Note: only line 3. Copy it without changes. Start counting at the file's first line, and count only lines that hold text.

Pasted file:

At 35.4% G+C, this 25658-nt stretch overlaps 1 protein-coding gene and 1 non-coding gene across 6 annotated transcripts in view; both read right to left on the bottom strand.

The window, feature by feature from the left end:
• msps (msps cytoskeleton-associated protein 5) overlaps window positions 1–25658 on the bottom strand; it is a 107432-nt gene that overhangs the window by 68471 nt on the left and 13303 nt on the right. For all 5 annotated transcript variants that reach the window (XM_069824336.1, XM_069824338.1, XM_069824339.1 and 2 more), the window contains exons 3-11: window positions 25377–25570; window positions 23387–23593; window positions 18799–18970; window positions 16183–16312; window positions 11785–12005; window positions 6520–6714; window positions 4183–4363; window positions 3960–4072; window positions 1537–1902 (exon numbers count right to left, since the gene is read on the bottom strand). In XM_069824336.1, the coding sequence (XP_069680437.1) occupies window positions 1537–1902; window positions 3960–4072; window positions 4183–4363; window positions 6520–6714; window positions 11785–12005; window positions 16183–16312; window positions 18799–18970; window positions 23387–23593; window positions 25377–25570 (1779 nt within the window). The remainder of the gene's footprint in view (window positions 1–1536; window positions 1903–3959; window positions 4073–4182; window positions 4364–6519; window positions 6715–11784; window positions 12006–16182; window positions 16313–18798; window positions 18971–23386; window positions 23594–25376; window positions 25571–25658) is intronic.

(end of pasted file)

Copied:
• msps (msps cytoskeleton-associated protein 5) overlaps window positions 1–25658 on the bottom strand; it is a 107432-nt gene that overhangs the window by 68471 nt on the left and 13303 nt on the right. For all 5 annotated transcript variants that reach the window (XM_069824336.1, XM_069824338.1, XM_069824339.1 and 2 more), the window contains exons 3-11: window positions 25377–25570; window positions 23387–23593; window positions 18799–18970; window positions 16183–16312; window positions 11785–12005; window positions 6520–6714; window positions 4183–4363; window positions 3960–4072; window positions 1537–1902 (exon numbers count right to left, since the gene is read on the bottom strand). In XM_069824336.1, the coding sequence (XP_069680437.1) occupies window positions 1537–1902; window positions 3960–4072; window positions 4183–4363; window positions 6520–6714; window positions 11785–12005; window positions 16183–16312; window positions 18799–18970; window positions 23387–23593; window positions 25377–25570 (1779 nt within the window). The remainder of the gene's footprint in view (window positions 1–1536; window positions 1903–3959; window positions 4073–4182; window positions 4364–6519; window positions 6715–11784; window positions 12006–16182; window positions 16313–18798; window positions 18971–23386; window positions 23594–25376; window positions 25571–25658) is intronic.